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## Main Question or Discussion Point

In Lagrangian mechanics, can anyone show how to find the extrema of he action functional if you have more constraints than degrees of freedom (for example if the constraints are nonholonomic) using Lagrange Multipliers?

I've looked everywhere for this (books, papers, websites etc.) but none of them use the Calc. of Variations approach, they simply say something like "well assume a multiplier exists that makes this term zero" and go from there. I've never seen this derived from Hamilton's principle, which is what I think this is all about. I'll bet Lagrange looked at the problem in terms of finding a stationary point of a function, then applied the same idea to functionals. I'd like to see how this works, so I'd appreciate if someone could show me.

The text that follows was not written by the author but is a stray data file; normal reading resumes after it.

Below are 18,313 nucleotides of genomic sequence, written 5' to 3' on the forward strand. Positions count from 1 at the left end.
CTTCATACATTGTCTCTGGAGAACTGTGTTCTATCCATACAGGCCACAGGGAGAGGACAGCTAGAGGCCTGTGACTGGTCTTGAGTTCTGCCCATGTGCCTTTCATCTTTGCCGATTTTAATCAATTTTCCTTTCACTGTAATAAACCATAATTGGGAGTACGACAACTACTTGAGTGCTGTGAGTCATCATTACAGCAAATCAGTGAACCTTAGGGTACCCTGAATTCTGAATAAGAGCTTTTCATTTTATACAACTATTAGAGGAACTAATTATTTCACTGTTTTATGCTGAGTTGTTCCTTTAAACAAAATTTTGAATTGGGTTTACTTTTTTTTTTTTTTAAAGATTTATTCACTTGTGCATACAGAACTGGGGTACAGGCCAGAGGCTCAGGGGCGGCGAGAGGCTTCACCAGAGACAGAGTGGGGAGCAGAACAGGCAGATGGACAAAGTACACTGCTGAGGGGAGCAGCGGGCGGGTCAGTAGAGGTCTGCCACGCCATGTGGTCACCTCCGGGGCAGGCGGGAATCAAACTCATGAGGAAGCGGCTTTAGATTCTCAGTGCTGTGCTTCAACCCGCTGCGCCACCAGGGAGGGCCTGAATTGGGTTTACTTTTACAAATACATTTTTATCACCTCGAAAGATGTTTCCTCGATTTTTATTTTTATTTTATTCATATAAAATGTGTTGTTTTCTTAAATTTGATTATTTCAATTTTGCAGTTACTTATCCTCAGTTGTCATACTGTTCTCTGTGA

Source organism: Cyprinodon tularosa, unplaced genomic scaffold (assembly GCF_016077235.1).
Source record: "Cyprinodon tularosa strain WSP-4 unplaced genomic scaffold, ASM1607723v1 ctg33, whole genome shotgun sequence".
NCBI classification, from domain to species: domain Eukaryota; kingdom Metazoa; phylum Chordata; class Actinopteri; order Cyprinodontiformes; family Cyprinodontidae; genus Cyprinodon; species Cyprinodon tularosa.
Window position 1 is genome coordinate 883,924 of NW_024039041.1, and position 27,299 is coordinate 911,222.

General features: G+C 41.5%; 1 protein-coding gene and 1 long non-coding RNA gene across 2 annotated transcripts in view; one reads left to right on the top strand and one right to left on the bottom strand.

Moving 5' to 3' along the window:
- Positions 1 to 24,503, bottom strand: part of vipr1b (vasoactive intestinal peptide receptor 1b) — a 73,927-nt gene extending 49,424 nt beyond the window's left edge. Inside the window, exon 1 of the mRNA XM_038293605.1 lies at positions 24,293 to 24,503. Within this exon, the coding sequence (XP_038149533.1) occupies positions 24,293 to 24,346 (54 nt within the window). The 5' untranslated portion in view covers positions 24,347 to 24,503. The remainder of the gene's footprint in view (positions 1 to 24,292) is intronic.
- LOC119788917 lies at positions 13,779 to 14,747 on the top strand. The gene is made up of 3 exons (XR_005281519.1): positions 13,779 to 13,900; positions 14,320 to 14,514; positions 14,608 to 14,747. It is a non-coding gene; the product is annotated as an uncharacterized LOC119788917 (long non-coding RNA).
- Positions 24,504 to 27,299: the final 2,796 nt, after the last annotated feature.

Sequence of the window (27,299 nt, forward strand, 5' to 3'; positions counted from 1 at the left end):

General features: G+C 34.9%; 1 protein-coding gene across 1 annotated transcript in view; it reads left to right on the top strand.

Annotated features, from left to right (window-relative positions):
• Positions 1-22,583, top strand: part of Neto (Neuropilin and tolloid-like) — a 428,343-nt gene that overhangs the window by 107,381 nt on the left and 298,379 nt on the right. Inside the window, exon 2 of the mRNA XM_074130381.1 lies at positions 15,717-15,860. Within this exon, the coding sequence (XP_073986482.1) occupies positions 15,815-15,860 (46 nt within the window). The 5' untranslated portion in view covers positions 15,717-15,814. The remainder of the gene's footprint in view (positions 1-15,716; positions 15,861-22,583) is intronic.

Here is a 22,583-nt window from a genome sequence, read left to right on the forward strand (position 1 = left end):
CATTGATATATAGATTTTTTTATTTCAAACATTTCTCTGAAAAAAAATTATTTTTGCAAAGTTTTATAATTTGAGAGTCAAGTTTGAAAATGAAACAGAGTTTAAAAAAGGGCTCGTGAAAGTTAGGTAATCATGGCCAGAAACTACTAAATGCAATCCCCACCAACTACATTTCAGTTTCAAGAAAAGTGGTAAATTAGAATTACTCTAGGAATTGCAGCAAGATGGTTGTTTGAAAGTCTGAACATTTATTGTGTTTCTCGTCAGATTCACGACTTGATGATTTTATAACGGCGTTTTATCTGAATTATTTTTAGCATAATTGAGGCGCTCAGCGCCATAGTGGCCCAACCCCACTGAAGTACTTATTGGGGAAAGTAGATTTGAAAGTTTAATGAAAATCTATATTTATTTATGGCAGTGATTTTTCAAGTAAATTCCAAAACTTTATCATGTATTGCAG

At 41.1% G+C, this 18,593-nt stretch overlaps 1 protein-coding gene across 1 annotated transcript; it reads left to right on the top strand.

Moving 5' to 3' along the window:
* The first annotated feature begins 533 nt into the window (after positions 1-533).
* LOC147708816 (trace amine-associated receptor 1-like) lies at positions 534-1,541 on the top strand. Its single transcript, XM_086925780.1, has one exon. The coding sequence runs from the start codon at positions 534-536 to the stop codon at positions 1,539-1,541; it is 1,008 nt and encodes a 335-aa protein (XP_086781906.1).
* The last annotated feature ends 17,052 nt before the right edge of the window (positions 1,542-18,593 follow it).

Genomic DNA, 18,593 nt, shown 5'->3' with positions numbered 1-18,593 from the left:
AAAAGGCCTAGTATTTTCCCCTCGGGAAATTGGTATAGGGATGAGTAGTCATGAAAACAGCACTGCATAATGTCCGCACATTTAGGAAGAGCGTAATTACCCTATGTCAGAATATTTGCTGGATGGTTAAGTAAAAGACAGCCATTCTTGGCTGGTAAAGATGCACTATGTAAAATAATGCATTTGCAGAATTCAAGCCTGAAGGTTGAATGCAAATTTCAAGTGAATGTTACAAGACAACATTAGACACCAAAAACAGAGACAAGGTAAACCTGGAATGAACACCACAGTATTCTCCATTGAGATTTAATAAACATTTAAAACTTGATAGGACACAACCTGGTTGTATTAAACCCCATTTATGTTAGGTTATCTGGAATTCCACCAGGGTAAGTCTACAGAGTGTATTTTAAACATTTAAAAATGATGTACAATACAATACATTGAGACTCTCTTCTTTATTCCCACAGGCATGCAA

Thanks

I've looked everywhere for this (books, papers, websites etc.) but none of them use the Calc. of Variations approach, they simply say something like "well assume a multiplier exists that makes this term zero" and go from there. I've never seen this derived from Hamilton's principle, which is what I think this is all about. I'll bet Lagrange looked at the problem in terms of finding a stationary point of a function, then applied the same idea to functionals. I'd like to see how this works, so I'd appreciate if someone could show me.

Thanks